SEATTLE - Google has responded to assertions by data management firm Identity Finder indicating poor security design of its Chrome browser -- flaws that could expose a user's personal information to data thieves.
In response to CyberTruth's reporting on Identity Finder's findings, Google spokeswoman Leslie Miller sent us this statement:
Miller: Chrome is the most secure browser and offers you control over how it uses and stores data. Chrome asks for permission before storing sensitive information like credit card details, and you don't have to save anything if you don't want to. Furthermore data stored locally by Chrome will be encrypted, if supported by the underlying operating system. For example, Chrome OS encrypts all data stored locally by default. We recommend people use the security measures built into their operating system of choice.
CyberTruth asked Identity Finder CEO Todd Feinman to reply to Miller. Feinman's rejoinder:
Feinman: Chrome has several databases and files that store information on users' computers. One of those databases is encrypted and designed specifically to store passwords securely. However, other unencrypted databases and files store strings of text regardless of their sensitivity.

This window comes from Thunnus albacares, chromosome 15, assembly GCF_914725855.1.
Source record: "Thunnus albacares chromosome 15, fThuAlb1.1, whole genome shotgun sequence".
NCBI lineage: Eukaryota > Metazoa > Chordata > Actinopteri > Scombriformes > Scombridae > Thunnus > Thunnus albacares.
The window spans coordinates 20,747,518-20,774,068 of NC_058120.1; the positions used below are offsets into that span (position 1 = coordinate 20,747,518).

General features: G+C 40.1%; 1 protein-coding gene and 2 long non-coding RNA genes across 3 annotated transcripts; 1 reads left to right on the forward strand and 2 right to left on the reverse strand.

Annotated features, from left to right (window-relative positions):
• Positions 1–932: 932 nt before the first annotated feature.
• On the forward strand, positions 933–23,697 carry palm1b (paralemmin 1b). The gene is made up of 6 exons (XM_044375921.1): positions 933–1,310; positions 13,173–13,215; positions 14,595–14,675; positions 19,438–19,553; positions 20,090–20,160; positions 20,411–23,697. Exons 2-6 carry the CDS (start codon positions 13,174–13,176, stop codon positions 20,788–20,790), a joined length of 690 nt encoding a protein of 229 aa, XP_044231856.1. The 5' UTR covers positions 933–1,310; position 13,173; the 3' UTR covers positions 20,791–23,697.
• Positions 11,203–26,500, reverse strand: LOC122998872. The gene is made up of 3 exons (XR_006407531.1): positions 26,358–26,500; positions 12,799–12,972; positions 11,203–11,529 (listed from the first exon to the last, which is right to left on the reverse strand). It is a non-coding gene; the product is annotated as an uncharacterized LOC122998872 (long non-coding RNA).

These files are where Identity Finder was able to find unprotected credit card numbers and other personally identifiable information. This means a lost or stolen computer or one infected with malware could lead to identity theft even without access to the underlying Windows account.
While it is true that Chrome permits users to clear caches, it takes a degree of tech savvy to know that information is being stored in the first place. The location (in Windows 7 and 8) of these unencrypted files that could contain sensitive information is:
File Path: %localappdata%\Google\Chrome\User Data\Default\
File Names: Current Session, Last Session, Current Tabs, Last Tab, History Provider Cache
The Windows OS supports encryption, but Identity Finder's tests confirmed that Chrome does not independently encrypt the cached data like they do passwords. And Chrome did not force or recommend that the Windows OS encrypt the data.
While it's true Chrome asks for permission before storing Autofill and Password information, it does not ask for permission before caching sensitive information like credit card details, which are stored on your computer unencrypted.
Identity Finder felt it was important for users to understand that by default Chrome stores sensitive personal information in plain text.
This is why sensitive data management practices are important for individuals and enterprises that use Chrome. Whole disk or OS encryption are good practices, but are unfortunately uncommon among typical users.
And even whole disk or OS encryption would not have prevented the exploit that Identity Finder's researchers demonstrated.